60

I'm running a Kubernetes cluster on AWS using kops. I've mounted an EBS volume onto a container and it is visible from my application but it's read only because my application does not run as root. How can I mount a PersistentVolumeClaim as a user other than root? The VolumeMount does not seem to have any options to control the user, group or file permissions of the mounted path.

Here is my Deployment yaml file:

apiVersion: extensions/v1beta1
kind: Deployment
metadata:
  name: notebook-1
spec:
  replicas: 1
  template:
    metadata:
      labels:
        app: notebook-1
    spec:
      volumes:
      - name: notebook-1
        persistentVolumeClaim:
          claimName: notebook-1
      containers:
      - name: notebook-1
        image: jupyter/base-notebook
        ports:
        - containerPort: 8888
        volumeMounts:
        - mountPath: "/home/jovyan/work"
          name: notebook-1
46

The Pod Security Context supports setting an fsGroup, which allows you to set the group ID that owns the volume, and thus who can write to it. The example in the docs:

apiVersion: v1
kind: Pod
metadata:
  name: hello-world
spec:
  containers:
  # specification of the pod's containers
  # ...
  securityContext:
    fsGroup: 1234

More info on this is here

| improve this answer | |
  • also note the volumes.*.defaultMode field to set security bits - v1-7.docs.kubernetes.io/docs/concepts/configuration/secret/… – Vincent De Smet Dec 10 '17 at 17:11
  • Hi, doesn't solve the use cas where you need to set readOnly permission on some file when you software requires it. I'm struggling with that issue, trying to avoid creating a permissive PSP, willing to keep RunAsUser: MustRunAsNonRoot, since this will apply to all the containers in the pod. I'm thinking about creating a custom image with sudoers specific rule to perform chmod/chown with sudo for a non-root user, that I'll call as initContainer image . Any bettter/working idea welcome. – tisc0 Apr 2 at 13:35
  • Awesome answer! TY! – Jason Hughes Aug 6 at 22:30
33

I ended up with an initContainer with the same volumeMount as the main container to set proper permissions, in my case, for a custom Grafana image.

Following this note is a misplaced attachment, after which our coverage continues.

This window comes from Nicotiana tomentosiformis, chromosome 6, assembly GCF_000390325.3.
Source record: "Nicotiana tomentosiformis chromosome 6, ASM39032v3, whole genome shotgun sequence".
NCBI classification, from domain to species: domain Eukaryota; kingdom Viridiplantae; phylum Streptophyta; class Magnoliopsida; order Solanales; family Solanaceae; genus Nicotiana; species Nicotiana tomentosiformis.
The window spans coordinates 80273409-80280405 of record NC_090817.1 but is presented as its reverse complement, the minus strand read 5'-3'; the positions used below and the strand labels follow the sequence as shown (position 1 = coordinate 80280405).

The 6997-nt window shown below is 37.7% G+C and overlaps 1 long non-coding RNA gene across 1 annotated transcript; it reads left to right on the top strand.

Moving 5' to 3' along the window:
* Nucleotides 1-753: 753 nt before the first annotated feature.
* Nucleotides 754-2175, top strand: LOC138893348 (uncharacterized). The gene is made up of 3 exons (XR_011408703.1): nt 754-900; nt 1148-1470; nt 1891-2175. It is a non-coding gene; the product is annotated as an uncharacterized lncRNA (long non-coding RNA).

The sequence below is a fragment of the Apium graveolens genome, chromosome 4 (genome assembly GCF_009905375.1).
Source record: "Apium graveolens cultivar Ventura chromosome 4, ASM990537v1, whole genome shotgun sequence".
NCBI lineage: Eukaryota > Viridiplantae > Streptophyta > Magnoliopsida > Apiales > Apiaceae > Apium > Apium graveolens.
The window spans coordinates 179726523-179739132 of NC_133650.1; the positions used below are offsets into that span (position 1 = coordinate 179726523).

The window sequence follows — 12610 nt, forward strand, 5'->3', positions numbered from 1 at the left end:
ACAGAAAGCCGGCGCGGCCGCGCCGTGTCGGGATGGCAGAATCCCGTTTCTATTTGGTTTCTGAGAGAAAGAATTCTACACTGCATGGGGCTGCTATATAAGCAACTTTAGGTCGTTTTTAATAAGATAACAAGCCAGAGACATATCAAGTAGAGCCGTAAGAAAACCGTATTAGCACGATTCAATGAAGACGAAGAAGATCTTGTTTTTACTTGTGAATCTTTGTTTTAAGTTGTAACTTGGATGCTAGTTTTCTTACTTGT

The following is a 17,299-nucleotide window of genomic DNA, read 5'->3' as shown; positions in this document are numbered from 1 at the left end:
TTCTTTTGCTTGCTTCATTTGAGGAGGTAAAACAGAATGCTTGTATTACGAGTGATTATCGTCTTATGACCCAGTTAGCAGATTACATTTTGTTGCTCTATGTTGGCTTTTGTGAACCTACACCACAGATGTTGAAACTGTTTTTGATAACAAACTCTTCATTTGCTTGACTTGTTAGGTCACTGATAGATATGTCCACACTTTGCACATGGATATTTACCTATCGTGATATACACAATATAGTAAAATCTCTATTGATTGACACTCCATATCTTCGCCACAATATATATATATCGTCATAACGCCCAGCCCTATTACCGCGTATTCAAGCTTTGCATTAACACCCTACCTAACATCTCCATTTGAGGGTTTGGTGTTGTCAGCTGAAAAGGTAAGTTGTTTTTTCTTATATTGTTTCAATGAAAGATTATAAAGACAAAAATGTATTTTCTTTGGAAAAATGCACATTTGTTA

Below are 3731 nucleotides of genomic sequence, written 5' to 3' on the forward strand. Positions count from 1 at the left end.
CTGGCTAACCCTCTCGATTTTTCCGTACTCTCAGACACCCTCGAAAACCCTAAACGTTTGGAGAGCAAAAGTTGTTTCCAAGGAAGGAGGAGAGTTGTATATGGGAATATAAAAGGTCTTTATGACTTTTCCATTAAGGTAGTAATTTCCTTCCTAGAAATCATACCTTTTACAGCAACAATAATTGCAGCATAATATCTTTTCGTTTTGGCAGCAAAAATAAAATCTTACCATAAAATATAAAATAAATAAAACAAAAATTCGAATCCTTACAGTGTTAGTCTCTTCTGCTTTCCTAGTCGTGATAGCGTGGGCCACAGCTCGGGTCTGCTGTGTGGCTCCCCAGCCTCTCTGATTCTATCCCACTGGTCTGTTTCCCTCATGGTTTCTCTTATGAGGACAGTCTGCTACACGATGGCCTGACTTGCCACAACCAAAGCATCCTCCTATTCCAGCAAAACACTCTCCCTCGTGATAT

This is necessary when a container in a pod is running as a user other than root and needs write permissions on a mounted volume.

initContainers:
- name: take-data-dir-ownership
  image: alpine:3
  # Give `grafana` user (id 472) permissions a mounted volume
  # https://github.com/grafana/grafana-docker/blob/master/Dockerfile
  command:
  - chown
  - -R
  - 472:472
  - /var/lib/grafana
  volumeMounts:
  - name: data
    mountPath: /var/lib/grafana
| improve this answer | |
  • Didn't you have to run the initContainer as root user? Otherwise how would it have permission to chown to a non-root user? – Oliver Nov 21 '19 at 0:32
  • @Oliver: In this example, the initContainer is run as root implicitly. The main container will be run with a user specified in the image itself, unless container.securityContext.runAsUser or container.securityContext.runAsNonRoot (or others) have been explicitly set to something else. ref – sshow Nov 21 '19 at 9:53
12

This came as one of the challenges for the Kubernetes Deployments/StatefulSets, when you have to run process inside a container as non-root user. But, when you mount a volume to a pod, it always gets mounted with the permission of root:root.

So, the non-root user must have access to the folder where it wants to read and write data.